How your phone might give your kid a short attention span

  • TECH
  • Sunday, 08 May 2016

A woman uses her mobile phone outside a branch of UK retailer Phones 4U advertising the new Blackberry Z10 in central London, January 31, 2013. REUTERS/Andrew Winning

Parents who turn to smartphones and tablets to break up the tedium of caring for an infant around the clock may be teaching their babies to have a short attention span, a small study suggests. 

That’s because when parents stop focusing on playtime with their baby to concentrate on other things like tiny screens, their infants may mimic this behaviour by also focusing on toys and other objects for shorter periods of time. 

In other words, babies learn to focus better when their parents aren’t distracted, said lead study author Chen Yu, a brain science researcher at Indiana University at Bloomington. 

“If parents join a child’s attention on a toy object, children are more likely to show longer attention on the target object compared with cases that parents don’t show any attention or interest,” Yu said by email. 

This works best when parents follow their baby’s lead, Yu added. 

“If parents try to lead by getting the child’s attention on the object of the parent’s interest, this effort may not be successful,” Yu said. “But if parents just follow the child’s attention/interest it is easier to be in joint attention with their child.” 

To understand how parental distraction influences babies’ attention spans, Yu and colleagues outfitted 36 infant-parent pairs with head-mounted gadgets that tracked their eye movements to measure how long they focused on different objects. 

The babies were around 11 to 13 months old. 

Researchers put parents and babies in a room with several engaging toys and then sat back to see what happened when the parents didn’t get any instruction on how to interact with their kids. 

Generally, care givers fell into two groups: those who let infants direct the course of play and those who tried to guide babies toward specific toys. 

When parents looked where their kids did, they typically both paid attention to the same object for more than 3.6 seconds. Then, the infant’s attention lingered on the same object for another 2.3 seconds after their parent turned away. 

While that may not seem like much time, the babies whose parents followed their lead focused on objects for about four times longer than did infants whose care givers’ were quickly distracted. 

Babies whose parents made little effort to focus on what their kids were playing with during the study had even shorter attention spans than the children whose parents focused briefly before looking away.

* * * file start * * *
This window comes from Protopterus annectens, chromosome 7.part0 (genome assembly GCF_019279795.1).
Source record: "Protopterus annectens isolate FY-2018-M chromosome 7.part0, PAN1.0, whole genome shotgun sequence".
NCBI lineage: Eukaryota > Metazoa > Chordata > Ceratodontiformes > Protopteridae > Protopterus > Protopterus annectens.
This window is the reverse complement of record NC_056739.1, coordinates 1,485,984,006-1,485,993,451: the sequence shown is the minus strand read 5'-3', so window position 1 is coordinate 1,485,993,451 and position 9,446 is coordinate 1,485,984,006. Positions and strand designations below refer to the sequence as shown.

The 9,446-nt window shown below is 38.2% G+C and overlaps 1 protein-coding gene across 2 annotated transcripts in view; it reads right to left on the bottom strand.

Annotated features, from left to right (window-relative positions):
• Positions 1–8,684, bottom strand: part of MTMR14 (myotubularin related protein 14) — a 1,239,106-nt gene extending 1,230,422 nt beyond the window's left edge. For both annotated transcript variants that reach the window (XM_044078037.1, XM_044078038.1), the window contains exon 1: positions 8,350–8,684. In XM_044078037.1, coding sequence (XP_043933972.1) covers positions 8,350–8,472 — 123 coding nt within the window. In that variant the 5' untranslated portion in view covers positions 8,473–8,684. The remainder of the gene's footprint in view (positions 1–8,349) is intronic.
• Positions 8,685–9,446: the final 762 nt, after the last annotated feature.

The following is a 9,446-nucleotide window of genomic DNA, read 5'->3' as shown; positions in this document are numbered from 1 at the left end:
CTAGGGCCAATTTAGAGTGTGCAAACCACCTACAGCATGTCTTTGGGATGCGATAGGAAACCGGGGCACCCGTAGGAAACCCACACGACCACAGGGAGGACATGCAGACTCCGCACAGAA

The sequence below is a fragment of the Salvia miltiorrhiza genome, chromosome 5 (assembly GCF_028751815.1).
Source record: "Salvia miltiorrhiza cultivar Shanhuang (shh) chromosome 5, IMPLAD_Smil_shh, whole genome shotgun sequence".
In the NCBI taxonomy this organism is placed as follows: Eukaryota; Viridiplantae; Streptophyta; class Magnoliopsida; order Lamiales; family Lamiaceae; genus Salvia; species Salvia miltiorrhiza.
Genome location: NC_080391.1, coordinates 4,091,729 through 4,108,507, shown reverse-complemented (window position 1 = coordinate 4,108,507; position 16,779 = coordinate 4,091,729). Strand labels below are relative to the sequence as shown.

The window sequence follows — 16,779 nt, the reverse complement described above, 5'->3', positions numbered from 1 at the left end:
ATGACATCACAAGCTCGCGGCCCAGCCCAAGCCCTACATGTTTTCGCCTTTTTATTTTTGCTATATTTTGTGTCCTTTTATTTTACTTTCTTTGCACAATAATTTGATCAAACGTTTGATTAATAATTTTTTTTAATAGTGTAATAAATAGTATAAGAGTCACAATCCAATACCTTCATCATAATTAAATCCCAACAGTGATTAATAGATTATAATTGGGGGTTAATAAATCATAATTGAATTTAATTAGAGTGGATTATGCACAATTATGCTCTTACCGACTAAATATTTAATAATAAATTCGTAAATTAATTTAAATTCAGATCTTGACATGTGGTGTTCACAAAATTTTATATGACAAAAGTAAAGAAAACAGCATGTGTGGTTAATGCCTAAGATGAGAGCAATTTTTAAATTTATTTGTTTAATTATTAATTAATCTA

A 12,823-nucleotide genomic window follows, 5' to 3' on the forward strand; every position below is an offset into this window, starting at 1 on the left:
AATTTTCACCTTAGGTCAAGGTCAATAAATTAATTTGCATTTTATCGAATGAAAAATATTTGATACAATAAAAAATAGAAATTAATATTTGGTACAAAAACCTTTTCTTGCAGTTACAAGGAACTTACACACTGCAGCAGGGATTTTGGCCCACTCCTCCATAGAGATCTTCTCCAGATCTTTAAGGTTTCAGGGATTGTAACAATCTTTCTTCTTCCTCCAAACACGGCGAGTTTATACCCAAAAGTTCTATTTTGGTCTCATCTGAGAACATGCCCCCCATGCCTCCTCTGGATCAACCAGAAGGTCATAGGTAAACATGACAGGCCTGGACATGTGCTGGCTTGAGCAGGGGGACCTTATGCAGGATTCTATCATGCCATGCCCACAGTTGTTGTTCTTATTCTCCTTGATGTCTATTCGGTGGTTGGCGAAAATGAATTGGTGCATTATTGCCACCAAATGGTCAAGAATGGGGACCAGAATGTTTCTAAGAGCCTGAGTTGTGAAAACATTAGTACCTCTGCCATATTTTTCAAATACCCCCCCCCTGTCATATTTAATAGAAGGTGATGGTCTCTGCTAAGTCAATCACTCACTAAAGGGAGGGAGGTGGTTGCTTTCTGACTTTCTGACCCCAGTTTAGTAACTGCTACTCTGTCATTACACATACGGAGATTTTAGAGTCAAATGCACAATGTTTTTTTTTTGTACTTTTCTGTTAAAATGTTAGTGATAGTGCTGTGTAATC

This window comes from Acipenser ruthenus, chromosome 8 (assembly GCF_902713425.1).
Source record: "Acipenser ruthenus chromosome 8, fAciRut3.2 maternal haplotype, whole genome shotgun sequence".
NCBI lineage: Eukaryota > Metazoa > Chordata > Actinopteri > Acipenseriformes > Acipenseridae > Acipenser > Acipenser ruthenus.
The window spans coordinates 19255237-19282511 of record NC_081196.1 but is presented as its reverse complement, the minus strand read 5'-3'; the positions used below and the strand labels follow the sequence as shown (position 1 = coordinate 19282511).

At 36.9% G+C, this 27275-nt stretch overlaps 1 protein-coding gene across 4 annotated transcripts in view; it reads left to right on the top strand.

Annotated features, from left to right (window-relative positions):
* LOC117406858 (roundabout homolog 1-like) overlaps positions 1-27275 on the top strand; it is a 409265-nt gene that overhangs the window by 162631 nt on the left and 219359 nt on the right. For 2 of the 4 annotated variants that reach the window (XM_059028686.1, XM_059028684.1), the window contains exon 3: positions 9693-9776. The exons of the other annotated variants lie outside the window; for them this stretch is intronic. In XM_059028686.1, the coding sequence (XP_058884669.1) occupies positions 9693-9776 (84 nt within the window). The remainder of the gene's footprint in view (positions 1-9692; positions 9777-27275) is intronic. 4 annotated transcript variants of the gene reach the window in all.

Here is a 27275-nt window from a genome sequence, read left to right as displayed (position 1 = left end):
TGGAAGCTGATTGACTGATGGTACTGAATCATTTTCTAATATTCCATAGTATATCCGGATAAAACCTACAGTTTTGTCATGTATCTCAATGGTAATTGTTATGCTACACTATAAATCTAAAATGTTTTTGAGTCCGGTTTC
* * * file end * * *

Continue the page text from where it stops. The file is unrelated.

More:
Beyond its small size, other limitations of the study include the lack of information on other parent and caregiver behaviours that may shape children's attention spans, the authors note in the journal Current Biology

Talking about toys during playtime and reading stories about toys, for example, may increase young children's interest in these toys and help them focus on these objects for longer periods of time, they write. 

The paper also didn't address how a parent's own history of attention deficit or hyperactivity disorders might influence the way their children learn to focus on objects. 

The study only looks at how well children follow what their parents look at second by second, and not at every way that kids mimic the focus they see in care givers, noted Dr Sam Wass, a researcher at the University of East London and the University of Cambridge in the UK who wasn't involved in the study. 

"This paper isn't looking at attention span per se," Wass said by e-mail. "Rather, it is about how second-by-second changes in a parent's attention influence a child's attention. So if I choose to pay attention to nice things, my baby is more likely to pay attention to them too." — Reuters

Article type: metered
User Type: anonymous web
User Status:
Campaign ID: 1
Cxense type: free
User access status: 3

Next In Tech News

Bitcoin rises 5.6% to $49,337.72
Tesla crash victim lauded 'full self-driving' in videos on Tiktok
Fifteen apps parents should be aware of: Are any of these on your child’s phone?
My dad wants to invest in Bitcoin. Should he?
Army of fake fans boosts China’s messaging on Twitter
US Feds say a lack of reporting poses barrier to cyber defence
As of iOS 14.4, Apple lets you get more volume out of your iPhone
Need a professional photo? In pandemic times, you can do it yourself
Biden revokes Trump order that sought to limit social media firms' protections
Stock photography: Tips for turning your photos into cash

Stories You'll Enjoy